Beartown by Fredrik Backman
Except for hockey, there's almost nothing left in Beartown, and it is only going to get worse, unless something changes. That something could be coming this year, since their junior team is finally good enough. If they succeed, who knows what that fame could bring? Maybe even a new hockey academy. Unfortunately, after the junior team won the semi-finals, something happened that changed everything, for both the team and the town. Now they have to deal with the harder question, which is, did this change Beartown for the worse or for the better?
I have absolutely no interest in most sports (well, except when the Cubs won the World Series), and novels surrounding sports are usually ones for me to avoid. However, I did read Backman's novel "Britt-Marie Was Here" despite the focus on soccer. Although I'm no more interested in soccer than I was before I read that book, as most of my readers know, I adored that book. This is because what Backman did when he wrote that story is similar to what he did here, he wrote about people who are passionate about something, and how that fills their lives. Through their enthusiasm, we quickly realize that it can sometimes help them focus to the point of obsession, while at the same time it can also blind them. In this way, even when Backman goes into the details of the team playing their all-important game, we realize that this story isn't only about hockey; it is a metaphor to investigate the flawed human condition.
One quote from this novel that's already showing up in the PR is "Never trust people who don't have something in their lives that they love beyond reason." Of course, this is technically referring to hockey, but I'm thinking that it's practically the theme of this book. By this, I mean that the enormous love for the various things that Backman shows us in this novel (hockey, family, a town, etc.) don't always make them trustworthy, they can sometimes make them reckless, which can also be damaging. Despite this, when your love for something is beyond reason, that passion also gives you the type of inner strength that can help you survive any damage caused by reckless actions. The balancing act that Backman plays between the positive and negative results of such obsessions is what I found pervasive throughout this novel, and what made it so amazing.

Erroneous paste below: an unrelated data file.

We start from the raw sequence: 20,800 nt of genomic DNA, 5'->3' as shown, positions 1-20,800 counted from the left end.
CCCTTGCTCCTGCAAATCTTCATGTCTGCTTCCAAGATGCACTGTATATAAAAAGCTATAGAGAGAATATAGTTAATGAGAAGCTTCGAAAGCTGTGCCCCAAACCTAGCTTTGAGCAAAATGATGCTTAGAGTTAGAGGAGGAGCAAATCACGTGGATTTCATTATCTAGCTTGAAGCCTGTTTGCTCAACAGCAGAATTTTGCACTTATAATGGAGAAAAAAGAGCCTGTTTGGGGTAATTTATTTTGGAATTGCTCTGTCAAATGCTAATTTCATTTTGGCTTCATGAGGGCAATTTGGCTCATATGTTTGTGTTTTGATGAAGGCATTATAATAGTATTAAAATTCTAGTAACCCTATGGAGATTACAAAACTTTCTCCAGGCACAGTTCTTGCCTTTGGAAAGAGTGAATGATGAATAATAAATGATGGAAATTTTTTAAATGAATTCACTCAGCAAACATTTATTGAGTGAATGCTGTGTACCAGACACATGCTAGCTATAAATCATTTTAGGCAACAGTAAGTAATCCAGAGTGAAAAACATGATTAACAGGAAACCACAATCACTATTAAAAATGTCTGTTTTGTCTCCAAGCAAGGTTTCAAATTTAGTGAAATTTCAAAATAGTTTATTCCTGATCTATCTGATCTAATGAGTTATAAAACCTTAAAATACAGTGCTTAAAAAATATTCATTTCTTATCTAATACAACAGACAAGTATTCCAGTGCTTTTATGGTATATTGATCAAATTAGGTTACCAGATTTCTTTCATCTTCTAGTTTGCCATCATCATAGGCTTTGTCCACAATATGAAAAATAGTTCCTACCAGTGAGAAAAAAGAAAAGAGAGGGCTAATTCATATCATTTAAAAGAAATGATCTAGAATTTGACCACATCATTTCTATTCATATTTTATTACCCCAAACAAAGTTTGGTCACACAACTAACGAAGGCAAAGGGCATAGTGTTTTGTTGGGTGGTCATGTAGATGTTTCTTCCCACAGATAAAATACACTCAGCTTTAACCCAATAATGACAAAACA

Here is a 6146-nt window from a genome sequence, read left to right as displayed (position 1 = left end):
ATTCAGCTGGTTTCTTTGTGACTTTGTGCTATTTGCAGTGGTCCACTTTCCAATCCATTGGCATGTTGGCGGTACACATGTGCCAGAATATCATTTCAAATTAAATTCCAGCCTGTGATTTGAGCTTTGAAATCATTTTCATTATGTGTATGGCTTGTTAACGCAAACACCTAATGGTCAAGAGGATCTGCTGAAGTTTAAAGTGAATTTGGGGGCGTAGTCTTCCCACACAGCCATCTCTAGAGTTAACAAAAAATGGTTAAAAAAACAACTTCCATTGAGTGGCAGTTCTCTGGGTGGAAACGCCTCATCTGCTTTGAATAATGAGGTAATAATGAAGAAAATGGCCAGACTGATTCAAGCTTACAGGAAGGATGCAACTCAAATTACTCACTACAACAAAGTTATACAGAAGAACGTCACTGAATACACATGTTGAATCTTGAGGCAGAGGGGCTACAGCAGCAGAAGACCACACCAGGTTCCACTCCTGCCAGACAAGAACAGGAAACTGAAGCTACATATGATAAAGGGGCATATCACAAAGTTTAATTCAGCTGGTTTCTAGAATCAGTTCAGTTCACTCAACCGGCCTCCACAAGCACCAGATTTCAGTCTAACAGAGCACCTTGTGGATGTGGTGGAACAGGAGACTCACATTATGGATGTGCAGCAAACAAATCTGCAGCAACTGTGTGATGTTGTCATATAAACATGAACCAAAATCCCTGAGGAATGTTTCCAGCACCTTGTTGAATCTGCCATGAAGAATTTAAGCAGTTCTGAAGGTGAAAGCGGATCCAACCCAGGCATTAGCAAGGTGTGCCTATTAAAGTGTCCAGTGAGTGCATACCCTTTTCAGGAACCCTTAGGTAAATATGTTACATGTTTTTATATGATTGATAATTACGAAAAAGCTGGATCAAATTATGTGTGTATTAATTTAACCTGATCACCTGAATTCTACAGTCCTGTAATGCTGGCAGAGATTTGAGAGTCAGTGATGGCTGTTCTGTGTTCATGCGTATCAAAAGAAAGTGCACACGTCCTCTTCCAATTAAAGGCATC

That's just one reason to love this book, but there are many more. Another reason is how Backman succeeds in portraying this unusually large group of characters so vividly, blemishes and all. This was particularly important to me since I often get confused when there are too many characters to keep track of. Yet here, Backman's deep and intimate understanding of the people he's placed in Beartown practically forced him to give every one of them a distinctive tenor and cadence to their voices. This will lead readers to care for these characters as deeply as Backman obviously does, which in turn will lead to some laughter as well as no small amount of tears. There's also Backman's deceptively simple literary style of writing, within which he strews sparks of wisdom, traces of poetry and as already noted, flashes of humor.
However, one of the most artistic reasons to admire this book is Backman's pacing. Consider this - the opening line of this book is "Late one evening towards the end of March, a teenager picked up a double-barreled shotgun, walked into the forest, put the gun to someone else's forehead and pulled the trigger. This is the story of how we got there." You cannot deny how incredible that opening line is, and then he immediately begins to slide carefully upwards towards the climax, using a very subtle incline. Then, when he gets to the climax, it's like watching a small explosion go off. From then on, his narrative takes on a somewhat blurry, disconnected, almost remote quality, which colors the book's whole atmosphere from that point. To me, it felt like he went from a conventional solid narrative, to one that you could compare to describing shattered glass (or shards of ice, if you will). That felt like yet another metaphor for how the climactic event traumatized the whole town as well as the individuals involved. One mechanic that Backman employed to emphasize this was in how instead of using the characters' names, he referred to them using general nouns (a boy, the girl, a woman, the man, etc.). That could have confused me, but by the time Backman made this switch, I knew these characters so well that I instinctively knew whom he was talking about; which I think was pure genius.
As you can tell, I absolutely adored this book. However, some readers might be less than thrilled with the detailed descriptions of the hockey games in the first part of this book. I would understand if they felt this slows down the story, and I have to admit that I too rushed through some of those parts. Despite that, once I got to the climax and the rest of the story fanned out in front of me, I understood the importance of those parts of the story to the overall novel. In other words, Backman proved to me yet again, what an astonishingly wonderful master storyteller he is (as if I didn't know that already)! Obviously, I can't give it less than a full five stars.
"Beartown" by Fredrik Backman published by Atria Books, is available from Amazon US, Amazon UK, Barnes & Noble, Kobo Books* (USA, Canada & Australia), iTunes (iBook or audiobook), The Book Depository (free worldwide delivery), new or used from Alibris as well as from an IndieBound store near you. I would like to thank the publishers for inviting me to read an ARC of this novel via NetGalley in exchange for a fair review.
* NOTE: this book is also marketed under the title "The Scandal," which will be available in August 2017.
You can find my reviews of Fredrik Backman's other works here: